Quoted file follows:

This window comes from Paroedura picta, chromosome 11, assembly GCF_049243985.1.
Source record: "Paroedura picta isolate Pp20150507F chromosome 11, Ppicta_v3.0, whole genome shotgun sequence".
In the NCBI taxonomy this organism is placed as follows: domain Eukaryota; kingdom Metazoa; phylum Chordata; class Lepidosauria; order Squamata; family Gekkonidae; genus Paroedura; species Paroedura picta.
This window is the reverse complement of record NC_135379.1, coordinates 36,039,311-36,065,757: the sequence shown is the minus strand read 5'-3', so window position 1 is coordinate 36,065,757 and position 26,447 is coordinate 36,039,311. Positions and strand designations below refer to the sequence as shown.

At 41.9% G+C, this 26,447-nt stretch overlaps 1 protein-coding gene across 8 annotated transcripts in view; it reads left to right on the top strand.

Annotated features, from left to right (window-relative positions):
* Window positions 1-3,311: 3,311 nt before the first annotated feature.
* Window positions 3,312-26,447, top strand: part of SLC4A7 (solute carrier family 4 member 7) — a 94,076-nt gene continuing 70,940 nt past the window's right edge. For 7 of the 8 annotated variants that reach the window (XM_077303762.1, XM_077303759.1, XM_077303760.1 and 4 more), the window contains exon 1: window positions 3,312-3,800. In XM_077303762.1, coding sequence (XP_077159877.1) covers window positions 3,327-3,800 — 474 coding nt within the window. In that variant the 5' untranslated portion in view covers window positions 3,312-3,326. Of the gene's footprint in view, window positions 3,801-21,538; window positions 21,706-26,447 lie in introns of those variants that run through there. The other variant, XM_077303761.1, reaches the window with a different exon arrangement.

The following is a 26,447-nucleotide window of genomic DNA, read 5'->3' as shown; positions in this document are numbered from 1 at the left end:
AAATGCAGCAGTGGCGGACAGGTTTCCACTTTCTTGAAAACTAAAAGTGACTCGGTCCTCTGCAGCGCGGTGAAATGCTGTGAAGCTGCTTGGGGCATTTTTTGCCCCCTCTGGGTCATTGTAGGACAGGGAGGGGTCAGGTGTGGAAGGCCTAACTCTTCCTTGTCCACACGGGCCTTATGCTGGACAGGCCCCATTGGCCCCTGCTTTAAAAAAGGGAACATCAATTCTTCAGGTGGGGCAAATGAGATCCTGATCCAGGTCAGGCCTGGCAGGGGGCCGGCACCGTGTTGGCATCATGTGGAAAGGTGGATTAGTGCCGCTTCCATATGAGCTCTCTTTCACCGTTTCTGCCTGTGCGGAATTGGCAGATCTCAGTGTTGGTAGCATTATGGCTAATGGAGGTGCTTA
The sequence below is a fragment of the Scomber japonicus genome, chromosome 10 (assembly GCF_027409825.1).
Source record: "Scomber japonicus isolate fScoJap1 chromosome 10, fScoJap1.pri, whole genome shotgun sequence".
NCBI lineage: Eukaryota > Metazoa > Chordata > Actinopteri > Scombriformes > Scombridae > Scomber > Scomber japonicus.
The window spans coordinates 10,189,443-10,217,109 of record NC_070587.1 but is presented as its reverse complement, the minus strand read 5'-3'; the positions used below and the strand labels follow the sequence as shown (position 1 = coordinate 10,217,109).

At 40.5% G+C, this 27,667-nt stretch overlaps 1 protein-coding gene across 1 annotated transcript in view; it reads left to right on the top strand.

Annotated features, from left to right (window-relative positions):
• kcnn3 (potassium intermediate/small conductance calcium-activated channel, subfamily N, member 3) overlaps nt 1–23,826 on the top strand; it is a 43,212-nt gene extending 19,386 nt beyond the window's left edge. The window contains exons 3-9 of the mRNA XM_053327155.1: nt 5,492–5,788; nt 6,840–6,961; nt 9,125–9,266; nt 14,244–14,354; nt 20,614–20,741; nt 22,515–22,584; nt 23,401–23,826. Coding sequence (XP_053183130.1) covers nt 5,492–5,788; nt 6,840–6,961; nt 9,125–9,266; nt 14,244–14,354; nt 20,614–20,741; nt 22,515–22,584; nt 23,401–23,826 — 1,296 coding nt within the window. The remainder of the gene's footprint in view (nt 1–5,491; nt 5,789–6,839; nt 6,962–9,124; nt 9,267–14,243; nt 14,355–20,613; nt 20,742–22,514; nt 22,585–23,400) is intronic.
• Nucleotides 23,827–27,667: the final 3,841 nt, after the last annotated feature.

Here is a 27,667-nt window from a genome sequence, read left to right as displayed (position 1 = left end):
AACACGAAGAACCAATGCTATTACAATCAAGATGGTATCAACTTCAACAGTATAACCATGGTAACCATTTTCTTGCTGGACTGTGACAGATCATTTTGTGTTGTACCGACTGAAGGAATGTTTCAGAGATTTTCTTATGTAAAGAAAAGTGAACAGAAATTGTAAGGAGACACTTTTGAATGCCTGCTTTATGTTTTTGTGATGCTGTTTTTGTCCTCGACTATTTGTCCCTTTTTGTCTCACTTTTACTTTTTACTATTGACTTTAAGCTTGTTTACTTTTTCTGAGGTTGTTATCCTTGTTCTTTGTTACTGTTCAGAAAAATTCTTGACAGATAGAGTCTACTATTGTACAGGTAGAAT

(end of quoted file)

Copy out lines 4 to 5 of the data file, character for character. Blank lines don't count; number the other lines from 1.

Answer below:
This window is the reverse complement of record NC_135379.1, coordinates 36,039,311-36,065,757: the sequence shown is the minus strand read 5'-3', so window position 1 is coordinate 36,065,757 and position 26,447 is coordinate 36,039,311. Positions and strand designations below refer to the sequence as shown.

At 41.9% G+C, this 26,447-nt stretch overlaps 1 protein-coding gene across 8 annotated transcripts in view; it reads left to right on the top strand.